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The Salem Witch Trials

     The year 1692 was a time of horror in Salem, MA. A witch-hunt took place after a group of girls became hysterical while playing in the woods and it was proposed that they were bewitched.  These girls accused older women of consorting the devil. Before the trials were over, 300 men and women had been accused.  By the time the chaotic witch-hunt was finished, little enthusiasm for the persecution of witches remained in Massachusetts and the superstition of witchcraft ended the trials (Sheffield).


     The trouble originated in the home of Reverend Samuel Parris who was the minister of the local church. Several girls in the community started spending their afternoons there in the kitchen with Tituba, the Rev. Parris’ West Indian slave, to learn magic. The girls had been up to some mischief for some time and were curious about their futures, so they read each others palms until Abigail Williams spread the word about how Tituba could float an egg white in a glass and this unusual practice could tell “ what trade their sweethearts should be of” ( Watson 116).  As the girls grew closer to one another

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something seemed to have come over them.  They were no longer acting like good quite Puritan maidens but more like something possessed (Roberts 26).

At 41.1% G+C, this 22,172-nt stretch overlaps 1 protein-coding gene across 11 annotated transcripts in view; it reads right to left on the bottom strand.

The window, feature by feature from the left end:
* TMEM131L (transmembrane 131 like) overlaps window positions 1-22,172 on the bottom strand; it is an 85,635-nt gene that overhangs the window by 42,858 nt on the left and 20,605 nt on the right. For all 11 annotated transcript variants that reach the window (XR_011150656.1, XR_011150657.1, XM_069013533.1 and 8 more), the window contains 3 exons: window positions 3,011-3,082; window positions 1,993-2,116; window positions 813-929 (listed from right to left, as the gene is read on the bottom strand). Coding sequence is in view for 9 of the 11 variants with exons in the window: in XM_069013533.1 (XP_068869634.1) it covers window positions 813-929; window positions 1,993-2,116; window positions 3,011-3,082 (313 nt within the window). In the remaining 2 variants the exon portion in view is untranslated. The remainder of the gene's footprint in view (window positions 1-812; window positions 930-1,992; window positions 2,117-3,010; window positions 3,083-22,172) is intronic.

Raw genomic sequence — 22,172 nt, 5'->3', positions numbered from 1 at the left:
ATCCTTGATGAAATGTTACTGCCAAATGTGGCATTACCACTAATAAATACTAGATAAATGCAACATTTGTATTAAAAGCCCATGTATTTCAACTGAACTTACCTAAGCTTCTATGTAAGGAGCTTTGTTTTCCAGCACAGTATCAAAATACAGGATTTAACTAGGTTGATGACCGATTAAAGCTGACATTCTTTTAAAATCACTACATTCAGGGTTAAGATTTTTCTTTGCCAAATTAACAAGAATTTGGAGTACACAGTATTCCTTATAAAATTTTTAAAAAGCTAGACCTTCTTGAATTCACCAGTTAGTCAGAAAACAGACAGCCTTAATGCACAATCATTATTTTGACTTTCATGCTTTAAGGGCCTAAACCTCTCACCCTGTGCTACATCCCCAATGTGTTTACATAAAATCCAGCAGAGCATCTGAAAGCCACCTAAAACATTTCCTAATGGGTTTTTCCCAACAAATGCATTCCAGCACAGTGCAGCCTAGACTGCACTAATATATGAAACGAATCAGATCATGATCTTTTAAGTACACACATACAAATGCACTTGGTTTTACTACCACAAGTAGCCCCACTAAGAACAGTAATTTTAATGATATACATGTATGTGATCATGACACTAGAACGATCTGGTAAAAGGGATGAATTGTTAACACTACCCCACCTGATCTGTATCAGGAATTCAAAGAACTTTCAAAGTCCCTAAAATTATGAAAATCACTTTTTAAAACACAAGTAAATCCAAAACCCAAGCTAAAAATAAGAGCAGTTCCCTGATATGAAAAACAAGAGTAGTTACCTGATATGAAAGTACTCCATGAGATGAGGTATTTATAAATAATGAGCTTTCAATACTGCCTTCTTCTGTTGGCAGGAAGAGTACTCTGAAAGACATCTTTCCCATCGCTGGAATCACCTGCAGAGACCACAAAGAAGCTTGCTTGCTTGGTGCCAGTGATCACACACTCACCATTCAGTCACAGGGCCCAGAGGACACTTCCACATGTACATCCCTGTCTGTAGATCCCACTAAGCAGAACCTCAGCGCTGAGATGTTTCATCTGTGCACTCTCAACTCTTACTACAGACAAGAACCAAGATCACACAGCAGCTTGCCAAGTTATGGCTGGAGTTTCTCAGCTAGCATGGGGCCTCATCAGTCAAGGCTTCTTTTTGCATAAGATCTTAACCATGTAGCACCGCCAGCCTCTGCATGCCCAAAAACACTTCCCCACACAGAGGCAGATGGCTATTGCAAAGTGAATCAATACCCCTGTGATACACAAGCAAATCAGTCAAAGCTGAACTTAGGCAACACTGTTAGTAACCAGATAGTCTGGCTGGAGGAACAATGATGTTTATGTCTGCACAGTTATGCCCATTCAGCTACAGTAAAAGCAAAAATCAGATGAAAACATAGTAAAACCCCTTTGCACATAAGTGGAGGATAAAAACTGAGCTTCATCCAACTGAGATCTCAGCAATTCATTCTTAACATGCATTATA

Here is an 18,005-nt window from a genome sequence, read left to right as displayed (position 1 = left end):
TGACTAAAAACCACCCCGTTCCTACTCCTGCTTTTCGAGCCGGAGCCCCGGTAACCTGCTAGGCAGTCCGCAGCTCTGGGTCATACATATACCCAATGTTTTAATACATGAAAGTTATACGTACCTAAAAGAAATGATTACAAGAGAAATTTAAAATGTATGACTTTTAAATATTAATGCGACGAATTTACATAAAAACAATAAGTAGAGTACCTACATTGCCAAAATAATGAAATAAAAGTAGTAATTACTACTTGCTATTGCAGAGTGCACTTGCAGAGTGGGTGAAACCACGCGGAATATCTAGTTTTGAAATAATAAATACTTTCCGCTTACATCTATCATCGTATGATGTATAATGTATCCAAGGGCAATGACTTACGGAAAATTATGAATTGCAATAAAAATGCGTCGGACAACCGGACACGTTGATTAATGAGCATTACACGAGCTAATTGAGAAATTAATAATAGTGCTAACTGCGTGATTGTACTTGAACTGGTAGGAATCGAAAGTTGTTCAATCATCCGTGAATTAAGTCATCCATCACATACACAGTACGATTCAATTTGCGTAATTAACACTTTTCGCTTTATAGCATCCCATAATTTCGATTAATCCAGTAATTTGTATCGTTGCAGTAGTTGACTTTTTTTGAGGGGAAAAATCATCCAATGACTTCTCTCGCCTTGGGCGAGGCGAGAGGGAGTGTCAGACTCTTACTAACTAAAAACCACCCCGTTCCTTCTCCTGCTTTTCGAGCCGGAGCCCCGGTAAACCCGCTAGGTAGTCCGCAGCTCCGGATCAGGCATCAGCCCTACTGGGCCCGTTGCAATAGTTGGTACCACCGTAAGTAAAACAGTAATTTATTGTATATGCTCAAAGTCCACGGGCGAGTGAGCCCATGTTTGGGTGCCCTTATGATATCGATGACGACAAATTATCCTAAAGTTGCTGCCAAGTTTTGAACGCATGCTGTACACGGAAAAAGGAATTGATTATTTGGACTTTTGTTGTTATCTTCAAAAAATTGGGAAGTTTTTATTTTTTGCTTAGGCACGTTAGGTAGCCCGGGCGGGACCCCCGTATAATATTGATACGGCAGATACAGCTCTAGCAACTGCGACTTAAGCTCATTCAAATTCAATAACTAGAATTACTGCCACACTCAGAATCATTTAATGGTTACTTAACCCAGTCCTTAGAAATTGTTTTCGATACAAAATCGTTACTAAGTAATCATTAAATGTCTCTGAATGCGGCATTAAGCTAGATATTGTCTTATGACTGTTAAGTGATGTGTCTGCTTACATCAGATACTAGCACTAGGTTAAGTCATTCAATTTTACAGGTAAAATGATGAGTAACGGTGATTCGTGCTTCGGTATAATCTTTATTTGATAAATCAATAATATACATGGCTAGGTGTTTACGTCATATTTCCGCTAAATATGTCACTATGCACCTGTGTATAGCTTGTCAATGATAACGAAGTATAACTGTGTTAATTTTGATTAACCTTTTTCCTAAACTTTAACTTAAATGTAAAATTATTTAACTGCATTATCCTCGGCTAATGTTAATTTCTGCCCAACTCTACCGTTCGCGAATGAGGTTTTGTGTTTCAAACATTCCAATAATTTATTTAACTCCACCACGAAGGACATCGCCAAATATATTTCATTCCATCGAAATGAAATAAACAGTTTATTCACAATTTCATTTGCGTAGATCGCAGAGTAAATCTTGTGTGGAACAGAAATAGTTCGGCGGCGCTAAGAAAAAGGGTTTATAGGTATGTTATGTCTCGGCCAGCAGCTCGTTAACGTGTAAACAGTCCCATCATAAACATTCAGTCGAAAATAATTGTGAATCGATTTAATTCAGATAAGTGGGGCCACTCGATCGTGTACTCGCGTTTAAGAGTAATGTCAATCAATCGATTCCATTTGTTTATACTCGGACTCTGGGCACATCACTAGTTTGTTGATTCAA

On January 20,1962 nine year old Elizabeth Parris and eleven year old Abigail Williams began to act strangely, displaying screaming, convulsive seizures, trance-like states and mysterious spells. Within a short time other Salem girls began to demonstrate similar behavior (Sheffield). Sometimes they would get on their hands and knees and act like mad dogs. All over the community the girls drew a crowd, some seemed to think all they needed was a good whipping to set them straight, others stood looking at them in helpless horror as the girls endured their fits.  A physician was called to examine the girls, but after finding no medical cause, he announced that the devil had come to Salem Village and the girls were bewitched. Ministers from surrounding communities came to offer advice and they all quickly agreed that Satan’s new challenge would have to be met. This meant the girls would need to identify the witches who were casting spells on them (Roberts 26).

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    The girls did it, they named names after constant torment they singled out three women that lived in the village and all three were accused of practicing witchcraft.  The first mentioned was Tituba who was known for her legends in Barbados and was associated with voodoo (Roberts 27).  The second was Sarah Good; she smoked a pipe and begged from house to house. If anyone refused her, the craggy old hag went away muttering threats to her neighbors. The third woman was Sarah Osborne; she had not been to church in months and was said to be ...

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